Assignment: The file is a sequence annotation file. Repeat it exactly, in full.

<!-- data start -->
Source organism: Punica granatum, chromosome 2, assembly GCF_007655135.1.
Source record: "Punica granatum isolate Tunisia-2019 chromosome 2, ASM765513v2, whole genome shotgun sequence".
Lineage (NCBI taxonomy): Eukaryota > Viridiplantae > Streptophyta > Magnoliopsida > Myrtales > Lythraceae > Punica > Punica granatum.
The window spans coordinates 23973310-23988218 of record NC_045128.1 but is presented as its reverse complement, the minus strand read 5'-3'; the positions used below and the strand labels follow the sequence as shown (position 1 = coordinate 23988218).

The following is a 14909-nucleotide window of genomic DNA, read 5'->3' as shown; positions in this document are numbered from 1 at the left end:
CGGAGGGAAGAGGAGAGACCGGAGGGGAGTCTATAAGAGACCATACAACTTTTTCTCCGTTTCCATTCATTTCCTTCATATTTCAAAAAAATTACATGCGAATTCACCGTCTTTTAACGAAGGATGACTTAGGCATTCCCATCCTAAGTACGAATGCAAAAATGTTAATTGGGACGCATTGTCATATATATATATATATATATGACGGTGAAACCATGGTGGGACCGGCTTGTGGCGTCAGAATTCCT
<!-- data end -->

Source organism: Punica granatum, chromosome 2, assembly GCF_007655135.1.
Source record: "Punica granatum isolate Tunisia-2019 chromosome 2, ASM765513v2, whole genome shotgun sequence".
Lineage (NCBI taxonomy): Eukaryota > Viridiplantae > Streptophyta > Magnoliopsida > Myrtales > Lythraceae > Punica > Punica granatum.
The window spans coordinates 23973310-23988218 of record NC_045128.1 but is presented as its reverse complement, the minus strand read 5'-3'; the positions used below and the strand labels follow the sequence as shown (position 1 = coordinate 23988218).

The following is a 14909-nucleotide window of genomic DNA, read 5'->3' as shown; positions in this document are numbered from 1 at the left end:
CGGAGGGAAGAGGAGAGACCGGAGGGGAGTCTATAAGAGACCATACAACTTTTTCTCCGTTTCCATTCATTTCCTTCATATTTCAAAAAAATTACATGCGAATTCACCGTCTTTTAACGAAGGATGACTTAGGCATTCCCATCCTAAGTACGAATGCAAAAATGTTAATTGGGACGCATTGTCATATATATATATATATATATGACGGTGAAACCATGGTGGGACCGGCTTGTGGCGTCAGAATTCCT